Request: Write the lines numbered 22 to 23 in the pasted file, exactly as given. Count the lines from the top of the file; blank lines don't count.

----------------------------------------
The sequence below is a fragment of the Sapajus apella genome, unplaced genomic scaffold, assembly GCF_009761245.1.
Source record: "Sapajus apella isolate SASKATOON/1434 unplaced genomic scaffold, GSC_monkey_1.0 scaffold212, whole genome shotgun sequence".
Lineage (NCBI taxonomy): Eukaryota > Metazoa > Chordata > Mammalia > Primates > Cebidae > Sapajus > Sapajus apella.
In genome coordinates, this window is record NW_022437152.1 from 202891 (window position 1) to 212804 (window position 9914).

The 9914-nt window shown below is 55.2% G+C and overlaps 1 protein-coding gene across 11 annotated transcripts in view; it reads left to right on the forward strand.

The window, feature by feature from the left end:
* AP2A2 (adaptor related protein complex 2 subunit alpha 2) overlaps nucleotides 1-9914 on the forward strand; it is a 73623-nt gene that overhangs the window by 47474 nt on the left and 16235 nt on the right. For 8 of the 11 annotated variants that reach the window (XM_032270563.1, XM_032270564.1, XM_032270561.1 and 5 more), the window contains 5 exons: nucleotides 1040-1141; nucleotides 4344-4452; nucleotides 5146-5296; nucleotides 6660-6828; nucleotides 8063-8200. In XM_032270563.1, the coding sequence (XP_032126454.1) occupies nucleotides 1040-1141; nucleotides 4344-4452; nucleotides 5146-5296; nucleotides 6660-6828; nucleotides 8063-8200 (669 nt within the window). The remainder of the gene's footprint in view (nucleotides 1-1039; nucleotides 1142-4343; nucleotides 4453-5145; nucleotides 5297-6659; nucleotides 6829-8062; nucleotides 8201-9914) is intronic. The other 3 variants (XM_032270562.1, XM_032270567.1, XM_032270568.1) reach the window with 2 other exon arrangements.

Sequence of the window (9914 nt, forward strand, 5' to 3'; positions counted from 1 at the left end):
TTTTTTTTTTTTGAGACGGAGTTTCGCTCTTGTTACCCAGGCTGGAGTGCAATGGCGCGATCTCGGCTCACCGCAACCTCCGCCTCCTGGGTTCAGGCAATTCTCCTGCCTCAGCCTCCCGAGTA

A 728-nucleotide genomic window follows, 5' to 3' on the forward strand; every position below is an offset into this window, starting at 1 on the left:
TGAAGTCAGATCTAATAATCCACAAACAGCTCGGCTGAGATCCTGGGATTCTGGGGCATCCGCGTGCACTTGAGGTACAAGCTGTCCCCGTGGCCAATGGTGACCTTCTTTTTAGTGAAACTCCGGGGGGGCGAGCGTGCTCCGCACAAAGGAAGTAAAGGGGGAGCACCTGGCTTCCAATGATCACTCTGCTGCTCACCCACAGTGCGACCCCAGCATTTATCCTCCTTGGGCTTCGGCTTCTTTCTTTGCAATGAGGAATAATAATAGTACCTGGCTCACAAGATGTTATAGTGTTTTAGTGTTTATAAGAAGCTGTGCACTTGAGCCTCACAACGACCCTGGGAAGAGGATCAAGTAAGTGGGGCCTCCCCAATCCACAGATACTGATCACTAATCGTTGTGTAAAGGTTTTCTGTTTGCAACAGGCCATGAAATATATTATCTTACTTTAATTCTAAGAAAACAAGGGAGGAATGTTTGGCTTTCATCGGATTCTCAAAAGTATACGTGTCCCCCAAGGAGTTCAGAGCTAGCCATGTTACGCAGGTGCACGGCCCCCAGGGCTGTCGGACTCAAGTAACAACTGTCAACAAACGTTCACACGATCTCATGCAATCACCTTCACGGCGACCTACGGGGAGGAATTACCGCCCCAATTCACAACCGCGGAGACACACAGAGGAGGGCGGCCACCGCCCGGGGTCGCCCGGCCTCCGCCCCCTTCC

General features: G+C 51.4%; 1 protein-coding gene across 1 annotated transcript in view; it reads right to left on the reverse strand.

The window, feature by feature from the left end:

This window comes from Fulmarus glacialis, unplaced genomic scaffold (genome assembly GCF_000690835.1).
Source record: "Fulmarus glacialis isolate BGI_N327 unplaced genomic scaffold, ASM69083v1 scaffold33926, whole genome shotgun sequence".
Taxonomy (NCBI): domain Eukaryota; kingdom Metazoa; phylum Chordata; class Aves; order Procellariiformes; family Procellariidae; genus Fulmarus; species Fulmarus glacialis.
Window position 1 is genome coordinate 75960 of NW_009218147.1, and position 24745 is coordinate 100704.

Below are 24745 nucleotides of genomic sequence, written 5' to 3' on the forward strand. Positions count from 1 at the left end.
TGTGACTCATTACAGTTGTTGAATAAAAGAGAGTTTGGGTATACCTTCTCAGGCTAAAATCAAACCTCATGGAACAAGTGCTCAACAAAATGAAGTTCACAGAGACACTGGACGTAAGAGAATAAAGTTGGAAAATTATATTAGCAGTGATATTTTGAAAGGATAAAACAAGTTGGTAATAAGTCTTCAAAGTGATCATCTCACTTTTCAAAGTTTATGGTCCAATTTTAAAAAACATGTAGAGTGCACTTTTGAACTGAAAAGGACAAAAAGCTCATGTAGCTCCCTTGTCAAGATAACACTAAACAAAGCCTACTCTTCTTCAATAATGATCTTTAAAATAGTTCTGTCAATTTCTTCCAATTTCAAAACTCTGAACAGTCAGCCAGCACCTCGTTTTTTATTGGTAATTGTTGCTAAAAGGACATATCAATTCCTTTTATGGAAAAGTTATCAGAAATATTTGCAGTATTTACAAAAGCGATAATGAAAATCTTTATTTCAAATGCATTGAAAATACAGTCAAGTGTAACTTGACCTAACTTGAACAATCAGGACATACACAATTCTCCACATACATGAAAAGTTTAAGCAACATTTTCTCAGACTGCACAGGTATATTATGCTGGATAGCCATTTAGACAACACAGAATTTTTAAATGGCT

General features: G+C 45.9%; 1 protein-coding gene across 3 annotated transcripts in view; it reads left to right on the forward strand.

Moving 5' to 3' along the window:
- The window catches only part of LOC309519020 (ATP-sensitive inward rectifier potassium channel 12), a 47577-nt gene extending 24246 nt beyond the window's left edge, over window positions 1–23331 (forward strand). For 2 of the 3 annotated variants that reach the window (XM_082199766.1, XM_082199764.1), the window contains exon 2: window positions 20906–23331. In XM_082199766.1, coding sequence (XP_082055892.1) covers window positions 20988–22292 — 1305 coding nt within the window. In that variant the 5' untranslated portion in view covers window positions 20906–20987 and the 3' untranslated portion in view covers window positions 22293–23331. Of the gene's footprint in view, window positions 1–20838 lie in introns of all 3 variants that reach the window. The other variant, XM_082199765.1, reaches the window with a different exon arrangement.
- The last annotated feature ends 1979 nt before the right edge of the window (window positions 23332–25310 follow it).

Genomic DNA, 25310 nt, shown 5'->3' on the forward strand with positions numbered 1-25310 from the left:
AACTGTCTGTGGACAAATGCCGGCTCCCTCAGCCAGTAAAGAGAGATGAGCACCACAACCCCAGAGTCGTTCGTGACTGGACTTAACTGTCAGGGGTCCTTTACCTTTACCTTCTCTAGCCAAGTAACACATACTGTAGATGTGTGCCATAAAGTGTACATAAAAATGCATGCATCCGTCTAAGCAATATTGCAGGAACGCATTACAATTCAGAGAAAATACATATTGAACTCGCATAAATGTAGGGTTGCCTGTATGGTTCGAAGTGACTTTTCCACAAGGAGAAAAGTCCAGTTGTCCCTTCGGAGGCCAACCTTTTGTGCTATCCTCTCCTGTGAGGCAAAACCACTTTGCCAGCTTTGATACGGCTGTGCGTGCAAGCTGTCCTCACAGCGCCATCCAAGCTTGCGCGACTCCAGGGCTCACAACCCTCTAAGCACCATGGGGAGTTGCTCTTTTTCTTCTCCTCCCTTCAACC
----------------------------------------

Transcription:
- The window catches only part of LOC309519020 (ATP-sensitive inward rectifier potassium channel 12), a 47577-nt gene extending 24246 nt beyond the window's left edge, over window positions 1–23331 (forward strand). For 2 of the 3 annotated variants that reach the window (XM_082199766.1, XM_082199764.1), the window contains exon 2: window positions 20906–23331. In XM_082199766.1, coding sequence (XP_082055892.1) covers window positions 20988–22292 — 1305 coding nt within the window. In that variant the 5' untranslated portion in view covers window positions 20906–20987 and the 3' untranslated portion in view covers window positions 22293–23331. Of the gene's footprint in view, window positions 1–20838 lie in introns of all 3 variants that reach the window. The other variant, XM_082199765.1, reaches the window with a different exon arrangement.
- The last annotated feature ends 1979 nt before the right edge of the window (window positions 23332–25310 follow it).